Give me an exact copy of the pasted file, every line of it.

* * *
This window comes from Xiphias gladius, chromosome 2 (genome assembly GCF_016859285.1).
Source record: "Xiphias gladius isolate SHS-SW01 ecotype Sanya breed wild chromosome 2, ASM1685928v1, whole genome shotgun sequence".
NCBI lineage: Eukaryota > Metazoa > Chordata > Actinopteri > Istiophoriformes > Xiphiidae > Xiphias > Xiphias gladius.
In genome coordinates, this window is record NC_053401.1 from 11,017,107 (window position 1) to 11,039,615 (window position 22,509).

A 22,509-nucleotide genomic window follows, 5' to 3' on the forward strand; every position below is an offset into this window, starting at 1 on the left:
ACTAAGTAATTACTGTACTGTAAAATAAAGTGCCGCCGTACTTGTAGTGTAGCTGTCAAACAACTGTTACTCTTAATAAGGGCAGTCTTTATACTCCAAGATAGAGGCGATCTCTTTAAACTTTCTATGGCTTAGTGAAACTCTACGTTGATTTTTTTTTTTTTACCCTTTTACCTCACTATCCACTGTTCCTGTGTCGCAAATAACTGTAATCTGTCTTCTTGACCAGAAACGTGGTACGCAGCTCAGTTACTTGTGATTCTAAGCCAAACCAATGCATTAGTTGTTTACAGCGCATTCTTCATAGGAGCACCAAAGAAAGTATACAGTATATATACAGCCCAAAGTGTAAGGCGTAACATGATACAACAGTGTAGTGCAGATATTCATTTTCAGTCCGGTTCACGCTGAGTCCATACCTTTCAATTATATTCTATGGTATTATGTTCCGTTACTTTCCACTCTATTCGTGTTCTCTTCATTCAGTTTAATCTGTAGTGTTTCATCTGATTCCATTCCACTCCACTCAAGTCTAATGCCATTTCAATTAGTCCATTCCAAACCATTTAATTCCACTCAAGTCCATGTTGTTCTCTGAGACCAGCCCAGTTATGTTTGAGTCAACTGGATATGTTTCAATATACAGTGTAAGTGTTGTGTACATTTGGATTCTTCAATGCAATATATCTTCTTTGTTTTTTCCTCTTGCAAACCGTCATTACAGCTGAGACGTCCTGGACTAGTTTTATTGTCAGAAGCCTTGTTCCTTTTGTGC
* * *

This window comes from Xiphias gladius, chromosome 2 (genome assembly GCF_016859285.1).
Source record: "Xiphias gladius isolate SHS-SW01 ecotype Sanya breed wild chromosome 2, ASM1685928v1, whole genome shotgun sequence".
NCBI lineage: Eukaryota > Metazoa > Chordata > Actinopteri > Istiophoriformes > Xiphiidae > Xiphias > Xiphias gladius.
In genome coordinates, this window is record NC_053401.1 from 11,017,107 (window position 1) to 11,039,615 (window position 22,509).

A 22,509-nucleotide genomic window follows, 5' to 3' on the forward strand; every position below is an offset into this window, starting at 1 on the left:
ACTAAGTAATTACTGTACTGTAAAATAAAGTGCCGCCGTACTTGTAGTGTAGCTGTCAAACAACTGTTACTCTTAATAAGGGCAGTCTTTATACTCCAAGATAGAGGCGATCTCTTTAAACTTTCTATGGCTTAGTGAAACTCTACGTTGATTTTTTTTTTTTTACCCTTTTACCTCACTATCCACTGTTCCTGTGTCGCAAATAACTGTAATCTGTCTTCTTGACCAGAAACGTGGTACGCAGCTCAGTTACTTGTGATTCTAAGCCAAACCAATGCATTAGTTGTTTACAGCGCATTCTTCATAGGAGCACCAAAGAAAGTATACAGTATATATACAGCCCAAAGTGTAAGGCGTAACATGATACAACAGTGTAGTGCAGATATTCATTTTCAGTCCGGTTCACGCTGAGTCCATACCTTTCAATTATATTCTATGGTATTATGTTCCGTTACTTTCCACTCTATTCGTGTTCTCTTCATTCAGTTTAATCTGTAGTGTTTCATCTGATTCCATTCCACTCCACTCAAGTCTAATGCCATTTCAATTAGTCCATTCCAAACCATTTAATTCCACTCAAGTCCATGTTGTTCTCTGAGACCAGCCCAGTTATGTTTGAGTCAACTGGATATGTTTCAATATACAGTGTAAGTGTTGTGTACATTTGGATTCTTCAATGCAATATATCTTCTTTGTTTTTTCCTCTTGCAAACCGTCATTACAGCTGAGACGTCCTGGACTAGTTTTATTGTCAGAAGCCTTGTTCCTTTTGTGC